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Every time I am fighting with the Android SDK, and specially with the NDK since they deprecated Eclipse CDT or a new Support Library or Android Studio version comes out, I wonder how many of "the smartest engineers on the planet" do actually work on Android.



I know some of those Android engineers, and I've also done (and loathed) Android development, and I do think they are some of "the smartest engineers on the planet". The only problem is that they're optimizing for their success, not yours (which, if they're smart, is exactly what they would be doing).

At Google, you get promoted for launching something that is technically difficult. So most engineers will seek to implement the most technically difficult feature they have a chance of launching, and then do everything they can to ensure that it actually launches. Nobody gets promoted for not launching things and ensuring API stability. Nobody gets promoted for fixing bugs their managers doesn't know about. Few people get promoted for writing documentation (and if you do, you're probably a techwriter who doesn't call the shots on API design). Nobody gets promoted for doing mundane stuff that might improve the user experience, but isn't technically difficult.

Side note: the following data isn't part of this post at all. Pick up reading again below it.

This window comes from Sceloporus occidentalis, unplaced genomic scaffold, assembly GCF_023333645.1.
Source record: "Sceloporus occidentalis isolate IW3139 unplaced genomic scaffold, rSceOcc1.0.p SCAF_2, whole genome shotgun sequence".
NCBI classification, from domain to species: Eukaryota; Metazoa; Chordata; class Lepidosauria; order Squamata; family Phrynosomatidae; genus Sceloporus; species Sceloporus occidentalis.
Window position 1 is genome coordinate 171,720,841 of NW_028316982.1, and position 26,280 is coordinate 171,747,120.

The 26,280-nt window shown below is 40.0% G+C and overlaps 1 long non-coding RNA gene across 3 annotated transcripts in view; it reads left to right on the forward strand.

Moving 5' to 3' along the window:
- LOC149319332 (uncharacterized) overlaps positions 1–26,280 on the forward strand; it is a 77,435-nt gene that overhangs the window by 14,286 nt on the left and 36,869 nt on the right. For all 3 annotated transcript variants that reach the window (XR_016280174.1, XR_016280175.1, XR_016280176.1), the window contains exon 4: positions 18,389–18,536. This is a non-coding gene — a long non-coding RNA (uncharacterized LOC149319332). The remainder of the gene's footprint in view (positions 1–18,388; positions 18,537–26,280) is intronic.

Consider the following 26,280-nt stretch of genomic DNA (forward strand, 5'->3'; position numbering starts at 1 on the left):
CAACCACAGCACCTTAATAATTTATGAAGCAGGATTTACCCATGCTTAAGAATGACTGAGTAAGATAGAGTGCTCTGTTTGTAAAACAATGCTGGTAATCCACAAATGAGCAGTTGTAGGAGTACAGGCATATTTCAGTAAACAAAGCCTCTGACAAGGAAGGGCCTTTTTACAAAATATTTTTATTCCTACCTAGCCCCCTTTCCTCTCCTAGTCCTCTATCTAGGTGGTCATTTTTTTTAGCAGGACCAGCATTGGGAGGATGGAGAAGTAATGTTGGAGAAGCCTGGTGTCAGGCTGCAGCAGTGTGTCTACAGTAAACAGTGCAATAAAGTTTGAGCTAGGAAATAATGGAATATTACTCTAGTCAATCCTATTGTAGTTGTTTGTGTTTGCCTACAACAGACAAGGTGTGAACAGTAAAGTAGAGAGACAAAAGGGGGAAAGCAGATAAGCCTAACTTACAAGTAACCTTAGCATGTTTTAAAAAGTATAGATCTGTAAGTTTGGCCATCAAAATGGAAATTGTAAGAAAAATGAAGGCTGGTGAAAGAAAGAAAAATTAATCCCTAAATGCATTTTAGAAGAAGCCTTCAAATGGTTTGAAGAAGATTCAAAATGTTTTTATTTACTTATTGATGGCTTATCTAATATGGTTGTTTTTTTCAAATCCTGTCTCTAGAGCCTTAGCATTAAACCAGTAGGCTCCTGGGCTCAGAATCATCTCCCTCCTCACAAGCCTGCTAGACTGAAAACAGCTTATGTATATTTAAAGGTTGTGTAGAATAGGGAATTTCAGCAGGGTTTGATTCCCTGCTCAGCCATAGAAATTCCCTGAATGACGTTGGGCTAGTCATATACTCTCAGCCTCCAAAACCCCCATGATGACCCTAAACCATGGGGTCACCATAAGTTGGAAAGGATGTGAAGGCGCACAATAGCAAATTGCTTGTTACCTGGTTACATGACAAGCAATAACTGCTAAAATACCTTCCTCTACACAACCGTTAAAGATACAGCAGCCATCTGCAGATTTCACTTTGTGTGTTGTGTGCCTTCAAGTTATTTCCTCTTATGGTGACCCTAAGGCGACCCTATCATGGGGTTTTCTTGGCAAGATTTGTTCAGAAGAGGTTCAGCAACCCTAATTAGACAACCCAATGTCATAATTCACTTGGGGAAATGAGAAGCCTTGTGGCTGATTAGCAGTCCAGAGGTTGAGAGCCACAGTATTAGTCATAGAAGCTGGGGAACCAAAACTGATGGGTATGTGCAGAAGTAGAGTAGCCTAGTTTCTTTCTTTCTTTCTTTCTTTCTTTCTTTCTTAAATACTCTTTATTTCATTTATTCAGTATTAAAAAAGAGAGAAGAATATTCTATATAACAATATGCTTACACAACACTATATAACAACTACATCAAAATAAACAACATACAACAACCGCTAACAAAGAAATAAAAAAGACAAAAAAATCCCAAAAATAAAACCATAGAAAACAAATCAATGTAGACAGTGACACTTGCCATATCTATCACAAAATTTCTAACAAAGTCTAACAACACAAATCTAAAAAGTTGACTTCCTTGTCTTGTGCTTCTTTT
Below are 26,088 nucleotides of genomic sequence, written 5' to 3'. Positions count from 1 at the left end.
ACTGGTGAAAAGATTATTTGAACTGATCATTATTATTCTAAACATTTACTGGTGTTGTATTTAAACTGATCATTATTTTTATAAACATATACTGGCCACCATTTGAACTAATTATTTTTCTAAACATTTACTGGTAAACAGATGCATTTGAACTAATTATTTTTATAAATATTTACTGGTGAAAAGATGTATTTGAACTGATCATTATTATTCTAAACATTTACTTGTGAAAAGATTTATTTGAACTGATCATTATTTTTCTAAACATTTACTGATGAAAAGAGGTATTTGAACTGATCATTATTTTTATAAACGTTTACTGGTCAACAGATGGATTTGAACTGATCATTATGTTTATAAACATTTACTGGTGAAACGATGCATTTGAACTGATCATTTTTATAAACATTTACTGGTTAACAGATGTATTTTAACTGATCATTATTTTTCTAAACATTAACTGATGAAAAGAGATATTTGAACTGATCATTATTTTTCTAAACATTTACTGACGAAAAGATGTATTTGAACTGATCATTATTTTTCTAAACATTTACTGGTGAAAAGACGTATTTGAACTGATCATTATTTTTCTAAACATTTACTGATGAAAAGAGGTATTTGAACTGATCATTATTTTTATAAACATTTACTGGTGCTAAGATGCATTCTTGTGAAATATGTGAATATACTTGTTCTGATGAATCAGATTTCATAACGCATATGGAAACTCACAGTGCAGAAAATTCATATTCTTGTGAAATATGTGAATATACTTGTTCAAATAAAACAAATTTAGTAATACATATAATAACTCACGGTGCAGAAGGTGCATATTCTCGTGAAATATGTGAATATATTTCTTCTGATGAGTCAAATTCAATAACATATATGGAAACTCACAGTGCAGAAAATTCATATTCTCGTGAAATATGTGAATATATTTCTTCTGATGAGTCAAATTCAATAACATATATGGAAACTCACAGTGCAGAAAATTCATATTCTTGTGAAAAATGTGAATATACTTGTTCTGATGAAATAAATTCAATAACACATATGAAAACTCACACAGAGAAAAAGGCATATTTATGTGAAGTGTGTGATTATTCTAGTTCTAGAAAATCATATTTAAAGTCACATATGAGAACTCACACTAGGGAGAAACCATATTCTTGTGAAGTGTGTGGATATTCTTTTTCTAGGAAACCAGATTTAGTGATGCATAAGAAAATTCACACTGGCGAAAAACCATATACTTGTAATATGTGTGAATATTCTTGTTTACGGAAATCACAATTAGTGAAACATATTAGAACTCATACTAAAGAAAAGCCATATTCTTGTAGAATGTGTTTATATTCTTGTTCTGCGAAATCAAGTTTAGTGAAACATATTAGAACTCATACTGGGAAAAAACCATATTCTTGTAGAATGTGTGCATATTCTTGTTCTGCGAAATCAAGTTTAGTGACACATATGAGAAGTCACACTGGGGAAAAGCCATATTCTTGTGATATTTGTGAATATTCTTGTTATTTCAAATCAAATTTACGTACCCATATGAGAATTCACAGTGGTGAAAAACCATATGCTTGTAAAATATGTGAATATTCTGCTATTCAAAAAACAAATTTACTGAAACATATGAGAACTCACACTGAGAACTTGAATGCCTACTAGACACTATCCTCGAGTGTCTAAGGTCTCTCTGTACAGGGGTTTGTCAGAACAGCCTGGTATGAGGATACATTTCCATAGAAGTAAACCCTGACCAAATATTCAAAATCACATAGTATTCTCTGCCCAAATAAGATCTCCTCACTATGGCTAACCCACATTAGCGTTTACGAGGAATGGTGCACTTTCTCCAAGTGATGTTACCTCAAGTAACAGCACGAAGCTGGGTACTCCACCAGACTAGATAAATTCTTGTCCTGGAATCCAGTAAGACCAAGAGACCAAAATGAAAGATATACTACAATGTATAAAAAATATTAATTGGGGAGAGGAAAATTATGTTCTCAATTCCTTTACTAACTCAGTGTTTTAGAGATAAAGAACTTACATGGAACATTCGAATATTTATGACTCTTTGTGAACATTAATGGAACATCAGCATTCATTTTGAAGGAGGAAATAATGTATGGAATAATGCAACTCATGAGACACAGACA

It's the standard big-company modus operandi: hire the best, and incentivize them in ways where it's easy to define the incentives but those incentives don't necessarily add value to the customer. Usually by the time you get to that size, it doesn't matter anyway, since you're working on problems that no startup has the resources to tackle.


It's hilarious, I tried and failed to build an Android project that I'm pretty sure still built just fine 6 months ago. So much useless churn.

Then they announced the new CMake support and it's basically a CMake toolchain file they copied from an older OpenCV initiative and didn't notice it no longer worked with the new NDK, or anything other than GCC, which they have deprecated. It's insanity.


Yeah and apparently ndk-build support on the stable plugin is only meant for backwards compatibility purposes, but you don't see it described as such anywhere, only a few hints on commit messages.

I had to dig out how it all works with the new cmake plugin from their samples, because the new stable plugin still doesn't manage ndk-build properly.

Also there are quite a few features, like OpenMP, that the clang NDK doesn't support, yet GCC is already deprecated.


I think it's a question of culture. For as may things as people fault Microsoft for they sure do know how to build good tooling.

But yeah the NDK is a mess and the whole environment around it is incredibly painful. Android Studio improved things but they still have a long way to go.




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